Also, keep in mind that if markets start to tumble like they did in 2008 (which I don’t think will happen), there are is a tried and true trick to finding the grossly oversold stocks that are most likely to recover first.  I’m going to leave you on this cliffhanger which I will explain in my next post.

John Taylor

 

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About johnonstocks

I've been trading stocks since 2003, active on Motley Fool's discussion boards and using first Hidden Gems, then Global Gains. I no longer have the newsletters, but I keep up on the WSJ and read David Rosenberg everyday at gluskinsheff.com. Education: CFA level 2 candidate MBA-focus in Finance, Marshall, University of Southern California - expected Dec 2010. BS Mechanical Engineering, UC San Diego, June 2002
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2 Responses to What’s happening now?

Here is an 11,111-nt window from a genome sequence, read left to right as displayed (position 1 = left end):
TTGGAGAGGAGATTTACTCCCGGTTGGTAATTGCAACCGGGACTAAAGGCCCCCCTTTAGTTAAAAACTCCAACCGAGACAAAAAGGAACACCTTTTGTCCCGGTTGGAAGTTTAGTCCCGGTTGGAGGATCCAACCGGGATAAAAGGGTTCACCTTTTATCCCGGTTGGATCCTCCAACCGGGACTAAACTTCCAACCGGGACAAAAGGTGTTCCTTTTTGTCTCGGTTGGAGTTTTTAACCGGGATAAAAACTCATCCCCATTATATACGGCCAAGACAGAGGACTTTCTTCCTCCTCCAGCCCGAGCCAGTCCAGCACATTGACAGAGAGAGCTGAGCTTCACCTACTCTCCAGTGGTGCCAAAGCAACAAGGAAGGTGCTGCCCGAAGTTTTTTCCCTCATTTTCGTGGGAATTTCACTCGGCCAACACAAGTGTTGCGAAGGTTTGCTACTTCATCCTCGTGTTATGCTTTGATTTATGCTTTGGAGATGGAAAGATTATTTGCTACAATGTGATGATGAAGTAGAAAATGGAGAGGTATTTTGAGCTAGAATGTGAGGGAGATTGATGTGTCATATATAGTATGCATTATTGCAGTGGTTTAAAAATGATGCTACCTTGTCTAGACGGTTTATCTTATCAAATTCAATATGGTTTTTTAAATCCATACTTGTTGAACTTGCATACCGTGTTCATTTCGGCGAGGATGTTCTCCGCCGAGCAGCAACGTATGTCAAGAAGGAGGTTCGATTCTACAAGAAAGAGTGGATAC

1. Geoff says:

    Do you think the traditional political barriers to using nuclear power are likely to change anytime soon?

    • johnonstocks says:

      The political barriers to nuclear have been in a long, slow thawing process for decades, which had just begun to bear fruit before the Fukushima disaster. Note however, low natural gas prices has a lot more to do with the cancellations than Fukushima, and we’re still just taking about a small number of new proposed nuclear plants in the US being reduced to one (that one is still up only because its a regulated utility which is allowed to pass on the costs to consumers regardless of market conditions). It will take another 5 years or so before nuclear catches on again, but it eventually will – especially if regulations go up on fossil fuels and carbon emissions. The natural gas glut wont last forever (drillers still have to sell it for enough to be profitable, and NG wells don’t last as long as oil wells).
      We simply can’t renew nuclear plant licenses forever, nuclear remains an important source of electric power, and I believe it has more political support in the US than you’d think.